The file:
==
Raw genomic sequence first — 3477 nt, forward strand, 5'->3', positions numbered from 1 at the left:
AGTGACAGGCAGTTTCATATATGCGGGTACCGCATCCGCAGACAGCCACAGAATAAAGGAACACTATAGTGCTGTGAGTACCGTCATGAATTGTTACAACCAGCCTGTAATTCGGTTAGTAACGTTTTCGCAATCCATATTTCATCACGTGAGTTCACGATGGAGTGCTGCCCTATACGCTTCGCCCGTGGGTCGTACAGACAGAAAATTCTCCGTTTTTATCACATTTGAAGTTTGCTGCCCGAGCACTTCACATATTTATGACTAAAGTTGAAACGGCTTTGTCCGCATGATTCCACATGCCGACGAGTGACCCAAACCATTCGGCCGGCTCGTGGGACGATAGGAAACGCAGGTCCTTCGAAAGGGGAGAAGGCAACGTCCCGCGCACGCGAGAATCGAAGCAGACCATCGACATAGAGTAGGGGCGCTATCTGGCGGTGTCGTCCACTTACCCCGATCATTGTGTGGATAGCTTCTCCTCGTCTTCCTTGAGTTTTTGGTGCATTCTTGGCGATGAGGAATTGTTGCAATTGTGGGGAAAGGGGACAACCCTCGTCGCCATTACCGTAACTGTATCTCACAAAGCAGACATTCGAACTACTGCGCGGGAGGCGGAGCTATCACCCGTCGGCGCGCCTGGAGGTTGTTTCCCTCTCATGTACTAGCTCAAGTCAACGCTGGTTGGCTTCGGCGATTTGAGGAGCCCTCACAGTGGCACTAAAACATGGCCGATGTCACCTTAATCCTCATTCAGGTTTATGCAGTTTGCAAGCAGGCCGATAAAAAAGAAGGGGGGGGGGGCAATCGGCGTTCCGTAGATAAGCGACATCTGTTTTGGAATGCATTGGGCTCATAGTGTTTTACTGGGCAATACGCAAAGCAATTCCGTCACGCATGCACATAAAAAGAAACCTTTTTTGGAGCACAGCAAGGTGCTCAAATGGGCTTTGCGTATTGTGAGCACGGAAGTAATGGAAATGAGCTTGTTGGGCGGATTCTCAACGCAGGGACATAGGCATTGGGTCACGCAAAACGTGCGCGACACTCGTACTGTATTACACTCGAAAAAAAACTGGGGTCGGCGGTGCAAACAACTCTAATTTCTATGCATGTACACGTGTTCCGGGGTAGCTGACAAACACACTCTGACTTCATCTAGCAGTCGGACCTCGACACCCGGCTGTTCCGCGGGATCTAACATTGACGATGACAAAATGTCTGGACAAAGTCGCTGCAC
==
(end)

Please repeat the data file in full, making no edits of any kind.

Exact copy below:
Raw genomic sequence first — 3477 nt, forward strand, 5'->3', positions numbered from 1 at the left:
AGTGACAGGCAGTTTCATATATGCGGGTACCGCATCCGCAGACAGCCACAGAATAAAGGAACACTATAGTGCTGTGAGTACCGTCATGAATTGTTACAACCAGCCTGTAATTCGGTTAGTAACGTTTTCGCAATCCATATTTCATCACGTGAGTTCACGATGGAGTGCTGCCCTATACGCTTCGCCCGTGGGTCGTACAGACAGAAAATTCTCCGTTTTTATCACATTTGAAGTTTGCTGCCCGAGCACTTCACATATTTATGACTAAAGTTGAAACGGCTTTGTCCGCATGATTCCACATGCCGACGAGTGACCCAAACCATTCGGCCGGCTCGTGGGACGATAGGAAACGCAGGTCCTTCGAAAGGGGAGAAGGCAACGTCCCGCGCACGCGAGAATCGAAGCAGACCATCGACATAGAGTAGGGGCGCTATCTGGCGGTGTCGTCCACTTACCCCGATCATTGTGTGGATAGCTTCTCCTCGTCTTCCTTGAGTTTTTGGTGCATTCTTGGCGATGAGGAATTGTTGCAATTGTGGGGAAAGGGGACAACCCTCGTCGCCATTACCGTAACTGTATCTCACAAAGCAGACATTCGAACTACTGCGCGGGAGGCGGAGCTATCACCCGTCGGCGCGCCTGGAGGTTGTTTCCCTCTCATGTACTAGCTCAAGTCAACGCTGGTTGGCTTCGGCGATTTGAGGAGCCCTCACAGTGGCACTAAAACATGGCCGATGTCACCTTAATCCTCATTCAGGTTTATGCAGTTTGCAAGCAGGCCGATAAAAAAGAAGGGGGGGGGGGCAATCGGCGTTCCGTAGATAAGCGACATCTGTTTTGGAATGCATTGGGCTCATAGTGTTTTACTGGGCAATACGCAAAGCAATTCCGTCACGCATGCACATAAAAAGAAACCTTTTTTGGAGCACAGCAAGGTGCTCAAATGGGCTTTGCGTATTGTGAGCACGGAAGTAATGGAAATGAGCTTGTTGGGCGGATTCTCAACGCAGGGACATAGGCATTGGGTCACGCAAAACGTGCGCGACACTCGTACTGTATTACACTCGAAAAAAAACTGGGGTCGGCGGTGCAAACAACTCTAATTTCTATGCATGTACACGTGTTCCGGGGTAGCTGACAAACACACTCTGACTTCATCTAGCAGTCGGACCTCGACACCCGGCTGTTCCGCGGGATCTAACATTGACGATGACAAAATGTCTGGACAAAGTCGCTGCAC